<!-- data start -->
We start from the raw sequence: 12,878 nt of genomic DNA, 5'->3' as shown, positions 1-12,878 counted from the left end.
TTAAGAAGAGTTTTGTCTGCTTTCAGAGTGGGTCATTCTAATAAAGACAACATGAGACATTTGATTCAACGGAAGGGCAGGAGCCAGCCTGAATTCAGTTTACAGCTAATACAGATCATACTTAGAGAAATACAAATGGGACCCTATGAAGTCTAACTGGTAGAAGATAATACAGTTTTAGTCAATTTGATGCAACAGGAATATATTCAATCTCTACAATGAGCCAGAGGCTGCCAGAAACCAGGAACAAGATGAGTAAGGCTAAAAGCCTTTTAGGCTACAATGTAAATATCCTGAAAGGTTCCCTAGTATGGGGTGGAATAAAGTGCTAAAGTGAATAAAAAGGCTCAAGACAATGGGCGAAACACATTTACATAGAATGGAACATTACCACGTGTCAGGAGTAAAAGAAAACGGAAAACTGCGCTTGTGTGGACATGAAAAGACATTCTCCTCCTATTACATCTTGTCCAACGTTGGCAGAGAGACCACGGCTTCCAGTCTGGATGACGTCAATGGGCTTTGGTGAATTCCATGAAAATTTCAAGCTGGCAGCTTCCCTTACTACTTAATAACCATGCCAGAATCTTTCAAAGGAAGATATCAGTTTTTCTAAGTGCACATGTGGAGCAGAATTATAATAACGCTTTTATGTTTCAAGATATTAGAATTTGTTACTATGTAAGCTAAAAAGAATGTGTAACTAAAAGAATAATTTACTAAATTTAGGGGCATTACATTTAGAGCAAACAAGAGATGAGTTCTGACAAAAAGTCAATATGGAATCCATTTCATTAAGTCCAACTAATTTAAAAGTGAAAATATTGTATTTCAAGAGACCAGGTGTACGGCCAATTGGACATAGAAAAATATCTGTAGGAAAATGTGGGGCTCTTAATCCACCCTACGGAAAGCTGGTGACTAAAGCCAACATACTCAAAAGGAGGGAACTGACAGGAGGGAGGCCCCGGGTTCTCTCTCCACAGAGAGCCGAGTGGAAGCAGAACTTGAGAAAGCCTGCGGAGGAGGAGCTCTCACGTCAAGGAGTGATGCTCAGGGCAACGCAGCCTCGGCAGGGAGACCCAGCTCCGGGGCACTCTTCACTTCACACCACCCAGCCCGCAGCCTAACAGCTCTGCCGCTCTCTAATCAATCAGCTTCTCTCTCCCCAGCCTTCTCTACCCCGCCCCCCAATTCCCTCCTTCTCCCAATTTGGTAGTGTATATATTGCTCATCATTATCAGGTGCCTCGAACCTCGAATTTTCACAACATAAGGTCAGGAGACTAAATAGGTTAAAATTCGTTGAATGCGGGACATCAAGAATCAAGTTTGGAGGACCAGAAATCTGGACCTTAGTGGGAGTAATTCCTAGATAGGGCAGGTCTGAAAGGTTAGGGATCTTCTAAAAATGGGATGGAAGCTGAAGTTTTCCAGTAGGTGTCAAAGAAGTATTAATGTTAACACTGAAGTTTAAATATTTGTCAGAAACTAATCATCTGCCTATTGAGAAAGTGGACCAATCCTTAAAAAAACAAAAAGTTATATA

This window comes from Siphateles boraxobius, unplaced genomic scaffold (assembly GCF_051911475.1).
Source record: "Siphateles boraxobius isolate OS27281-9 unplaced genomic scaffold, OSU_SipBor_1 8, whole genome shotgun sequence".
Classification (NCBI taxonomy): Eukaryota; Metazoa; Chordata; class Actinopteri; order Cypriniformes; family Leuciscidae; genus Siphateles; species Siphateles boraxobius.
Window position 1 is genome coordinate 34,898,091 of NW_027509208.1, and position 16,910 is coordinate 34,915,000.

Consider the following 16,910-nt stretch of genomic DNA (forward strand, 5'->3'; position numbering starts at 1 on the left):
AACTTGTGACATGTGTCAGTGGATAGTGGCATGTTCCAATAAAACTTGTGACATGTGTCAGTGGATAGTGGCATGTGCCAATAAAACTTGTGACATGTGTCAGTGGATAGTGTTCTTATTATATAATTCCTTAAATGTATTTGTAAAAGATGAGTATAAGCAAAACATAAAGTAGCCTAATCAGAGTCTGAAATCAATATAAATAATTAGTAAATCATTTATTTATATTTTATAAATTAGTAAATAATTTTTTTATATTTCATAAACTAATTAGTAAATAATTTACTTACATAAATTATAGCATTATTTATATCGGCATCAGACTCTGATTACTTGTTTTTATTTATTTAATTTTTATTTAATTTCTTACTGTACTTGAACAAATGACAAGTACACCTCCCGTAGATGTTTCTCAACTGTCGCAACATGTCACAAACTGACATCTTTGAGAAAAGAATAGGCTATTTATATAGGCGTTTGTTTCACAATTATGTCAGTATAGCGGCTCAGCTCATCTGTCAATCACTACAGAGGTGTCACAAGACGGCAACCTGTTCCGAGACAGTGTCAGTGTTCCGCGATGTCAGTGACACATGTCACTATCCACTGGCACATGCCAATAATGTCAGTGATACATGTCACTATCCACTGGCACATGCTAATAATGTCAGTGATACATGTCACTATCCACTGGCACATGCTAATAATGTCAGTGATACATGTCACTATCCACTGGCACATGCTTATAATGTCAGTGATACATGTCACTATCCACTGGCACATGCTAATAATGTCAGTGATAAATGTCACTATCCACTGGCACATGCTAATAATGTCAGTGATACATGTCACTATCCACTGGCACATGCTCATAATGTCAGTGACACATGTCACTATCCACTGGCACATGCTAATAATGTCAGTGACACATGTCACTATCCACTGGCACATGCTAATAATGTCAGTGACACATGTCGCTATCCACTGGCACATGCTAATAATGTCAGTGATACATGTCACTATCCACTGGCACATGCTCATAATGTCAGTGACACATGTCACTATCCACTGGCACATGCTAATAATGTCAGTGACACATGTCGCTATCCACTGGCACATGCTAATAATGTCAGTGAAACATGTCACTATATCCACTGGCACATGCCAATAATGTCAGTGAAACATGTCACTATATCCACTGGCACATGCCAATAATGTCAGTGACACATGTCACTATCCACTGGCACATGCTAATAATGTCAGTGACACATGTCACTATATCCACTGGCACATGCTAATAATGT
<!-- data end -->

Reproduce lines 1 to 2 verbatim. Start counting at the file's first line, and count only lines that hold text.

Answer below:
We start from the raw sequence: 12,878 nt of genomic DNA, 5'->3' as shown, positions 1-12,878 counted from the left end.
TTAAGAAGAGTTTTGTCTGCTTTCAGAGTGGGTCATTCTAATAAAGACAACATGAGACATTTGATTCAACGGAAGGGCAGGAGCCAGCCTGAATTCAGTTTACAGCTAATACAGATCATACTTAGAGAAATACAAATGGGACCCTATGAAGTCTAACTGGTAGAAGATAATACAGTTTTAGTCAATTTGATGCAACAGGAATATATTCAATCTCTACAATGAGCCAGAGGCTGCCAGAAACCAGGAACAAGATGAGTAAGGCTAAAAGCCTTTTAGGCTACAATGTAAATATCCTGAAAGGTTCCCTAGTATGGGGTGGAATAAAGTGCTAAAGTGAATAAAAAGGCTCAAGACAATGGGCGAAACACATTTACATAGAATGGAACATTACCACGTGTCAGGAGTAAAAGAAAACGGAAAACTGCGCTTGTGTGGACATGAAAAGACATTCTCCTCCTATTACATCTTGTCCAACGTTGGCAGAGAGACCACGGCTTCCAGTCTGGATGACGTCAATGGGCTTTGGTGAATTCCATGAAAATTTCAAGCTGGCAGCTTCCCTTACTACTTAATAACCATGCCAGAATCTTTCAAAGGAAGATATCAGTTTTTCTAAGTGCACATGTGGAGCAGAATTATAATAACGCTTTTATGTTTCAAGATATTAGAATTTGTTACTATGTAAGCTAAAAAGAATGTGTAACTAAAAGAATAATTTACTAAATTTAGGGGCATTACATTTAGAGCAAACAAGAGATGAGTTCTGACAAAAAGTCAATATGGAATCCATTTCATTAAGTCCAACTAATTTAAAAGTGAAAATATTGTATTTCAAGAGACCAGGTGTACGGCCAATTGGACATAGAAAAATATCTGTAGGAAAATGTGGGGCTCTTAATCCACCCTACGGAAAGCTGGTGACTAAAGCCAACATACTCAAAAGGAGGGAACTGACAGGAGGGAGGCCCCGGGTTCTCTCTCCACAGAGAGCCGAGTGGAAGCAGAACTTGAGAAAGCCTGCGGAGGAGGAGCTCTCACGTCAAGGAGTGATGCTCAGGGCAACGCAGCCTCGGCAGGGAGACCCAGCTCCGGGGCACTCTTCACTTCACACCACCCAGCCCGCAGCCTAACAGCTCTGCCGCTCTCTAATCAATCAGCTTCTCTCTCCCCAGCCTTCTCTACCCCGCCCCCCAATTCCCTCCTTCTCCCAATTTGGTAGTGTATATATTGCTCATCATTATCAGGTGCCTCGAACCTCGAATTTTCACAACATAAGGTCAGGAGACTAAATAGGTTAAAATTCGTTGAATGCGGGACATCAAGAATCAAGTTTGGAGGACCAGAAATCTGGACCTTAGTGGGAGTAATTCCTAGATAGGGCAGGTCTGAAAGGTTAGGGATCTTCTAAAAATGGGATGGAAGCTGAAGTTTTCCAGTAGGTGTCAAAGAAGTATTAATGTTAACACTGAAGTTTAAATATTTGTCAGAAACTAATCATCTGCCTATTGAGAAAGTGGACCAATCCTTAAAAAAACAAAAAGTTATATA